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Violating the Dependency rule

syndicated from on September 7, 2020

I write about design rules a lot, but I sometimes forget to:

  1. Mention that these rules can't always be applied,
  2. Describe when that would be the case, and
  3. Add examples of situations where the rule really doesn't matter.

The rules should work in most cases, but sometimes need to be "violated". Which is too strong a word anyway. When someone points out to me that I violated a rule, I'm like: Wow! I violated the rule? I'm so sorry! Let's fix this immediately. Whereas in practice it should be more like: Yeah, I know that rule, but it makes more sense to follow that other rule here, because [...]. In other words, pointing out that a certain rule has been violated should not be a sufficient reason to adhere to that rule. My favorite example is "But that violates SRP!" (Single Responsibility Principle). Whoops, I wouldn't want to do that! Or would I?

Actually, I would!

The Dependency rule

The same is true for another rule that I know as Robert Martin's Dependency rule. Transposed to a layered architecture with an Infrastructure, an Application, and a Domain layer, this rule allows the following dependency directions:

  • From Infrastructure to Application
  • From Infrastructure to Domain
  • From Application to Domain

Dependencies between classes within the same layer are allowed too.

Following this rule, a domain object should never use an infrastructure class (my favorite example: an Order entity should never generate a PDF invoice). A simplistic way of verifying the rule requires that all the classes live in a namespace that match the name of the layer to which they belong. To check if we didn't "violate" the dependency rule, we'd have to iterate over all the classes and look at two things: the namespace of the class and the namespaces of the classes and interfaces that are imported in this class.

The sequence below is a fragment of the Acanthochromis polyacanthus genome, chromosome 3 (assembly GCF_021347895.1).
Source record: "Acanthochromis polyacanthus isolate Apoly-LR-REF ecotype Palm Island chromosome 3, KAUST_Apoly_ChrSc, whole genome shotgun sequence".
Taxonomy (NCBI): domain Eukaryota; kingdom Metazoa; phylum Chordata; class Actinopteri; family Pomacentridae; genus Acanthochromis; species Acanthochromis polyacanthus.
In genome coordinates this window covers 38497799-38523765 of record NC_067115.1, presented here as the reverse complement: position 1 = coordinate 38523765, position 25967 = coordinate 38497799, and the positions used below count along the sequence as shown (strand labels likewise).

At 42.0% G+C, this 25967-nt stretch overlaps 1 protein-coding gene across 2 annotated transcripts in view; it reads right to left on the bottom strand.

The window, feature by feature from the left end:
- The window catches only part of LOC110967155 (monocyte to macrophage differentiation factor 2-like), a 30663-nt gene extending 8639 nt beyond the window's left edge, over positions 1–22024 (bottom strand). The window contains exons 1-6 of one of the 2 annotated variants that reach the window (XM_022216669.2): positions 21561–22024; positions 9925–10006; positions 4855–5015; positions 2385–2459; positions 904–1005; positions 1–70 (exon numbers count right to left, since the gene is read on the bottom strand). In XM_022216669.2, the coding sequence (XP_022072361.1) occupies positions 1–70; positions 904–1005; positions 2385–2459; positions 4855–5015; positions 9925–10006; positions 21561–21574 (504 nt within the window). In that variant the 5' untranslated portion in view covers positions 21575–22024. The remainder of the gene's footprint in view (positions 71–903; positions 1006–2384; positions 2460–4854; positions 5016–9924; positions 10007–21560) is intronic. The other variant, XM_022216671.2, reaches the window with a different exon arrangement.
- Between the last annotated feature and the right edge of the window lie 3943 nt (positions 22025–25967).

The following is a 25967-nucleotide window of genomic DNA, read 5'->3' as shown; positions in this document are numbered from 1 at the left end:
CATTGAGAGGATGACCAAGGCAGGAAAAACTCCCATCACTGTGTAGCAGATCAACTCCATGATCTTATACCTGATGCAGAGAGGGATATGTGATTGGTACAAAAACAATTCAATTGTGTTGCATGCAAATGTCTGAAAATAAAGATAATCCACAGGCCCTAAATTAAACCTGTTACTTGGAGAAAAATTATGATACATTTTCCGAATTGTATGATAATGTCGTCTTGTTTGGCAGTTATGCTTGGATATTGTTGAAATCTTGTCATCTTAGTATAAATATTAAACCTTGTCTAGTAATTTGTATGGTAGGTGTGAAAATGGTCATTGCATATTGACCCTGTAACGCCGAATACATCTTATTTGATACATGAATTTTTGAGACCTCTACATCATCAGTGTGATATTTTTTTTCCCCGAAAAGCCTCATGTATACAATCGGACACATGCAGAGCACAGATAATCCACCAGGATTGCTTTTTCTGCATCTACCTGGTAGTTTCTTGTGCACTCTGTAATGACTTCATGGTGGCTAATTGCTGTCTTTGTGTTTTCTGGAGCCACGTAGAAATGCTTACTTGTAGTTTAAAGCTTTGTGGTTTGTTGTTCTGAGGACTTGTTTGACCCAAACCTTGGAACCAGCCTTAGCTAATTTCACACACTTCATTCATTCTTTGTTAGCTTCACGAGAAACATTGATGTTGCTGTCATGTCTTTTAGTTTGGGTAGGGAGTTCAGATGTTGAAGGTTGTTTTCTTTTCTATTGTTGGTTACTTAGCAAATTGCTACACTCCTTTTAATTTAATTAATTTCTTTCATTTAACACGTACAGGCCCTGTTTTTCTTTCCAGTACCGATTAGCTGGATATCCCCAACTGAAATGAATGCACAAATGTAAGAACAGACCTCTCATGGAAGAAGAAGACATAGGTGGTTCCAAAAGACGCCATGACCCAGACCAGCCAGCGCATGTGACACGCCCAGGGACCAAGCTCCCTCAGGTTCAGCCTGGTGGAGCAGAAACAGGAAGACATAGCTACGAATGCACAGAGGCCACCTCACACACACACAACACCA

Let's take a look at an example. The following class is in the Domain layer. It only has dependencies within the Domain layer, which is great:

namespace LeanpubBookClub\Domain\Model\Member;

use LeanpubBookClub\Domain\Model\Purchase\PurchaseId;

final class Member { // ...

public static function register( MemberId $memberId, PurchaseId $purchaseId ): self { // .. }

// .. }

As soon as the class has a dependency from a "higher" layer like Infrastructure (like the Email class in the following example), we should get some kind of warning:

namespace LeanpubBookClub\Domain\Model\Member;

use LeanpubBookClub\Domain\Model\Purchase\PurchaseId; use LeanpubBookClub\Infrastructure\Email;

final class Member { // ...

public static function register( MemberId $memberId, PurchaseId $purchaseId, EmailAddress $emailAddress ): self { // ..

Email::create() ->setTo($emailAddress->asString()) // ... ->send();

// ... }

// .. }

Some teams use deptrac to verify the dependency rule, and it works exactly like what I've described here. This tool will warn you about using the Email class inside the Domain namespace while that class lives in the Infrastructure namespace. How to make the warning go away? We could accomplish that by moving the entity to the Infrastructure namespace:

namespace LeanpubBookClub\Infrastructure\Model\Member;

use LeanpubBookClub\Domain\Model\Purchase\PurchaseId; use LeanpubBookClub\Infrastructure\Email;

final class Member { // ... }

Then we'll only have dependencies within the same layer, which is totally fine.

By now you should be shouting behind your screen: "No! Entities belong inside the Domain layer, they aren't Infrastructure code!" Of course, you're right. This isn't a solution at all. Heck, we could even move all of our classes to the Infrastructure namespace and be done with the dependency rule forever.

How to fool deptrac

This illustrates that validating dependency directions using deptrac is cool, but there's one thing you should be aware of: deptrac can't verify that your class is in the correct layer. In order to do that it should look at each class, figure out what type of class it is, and according to a certain rule set make a judgement. E.g. "This class looks like an entity. It is mutable, h

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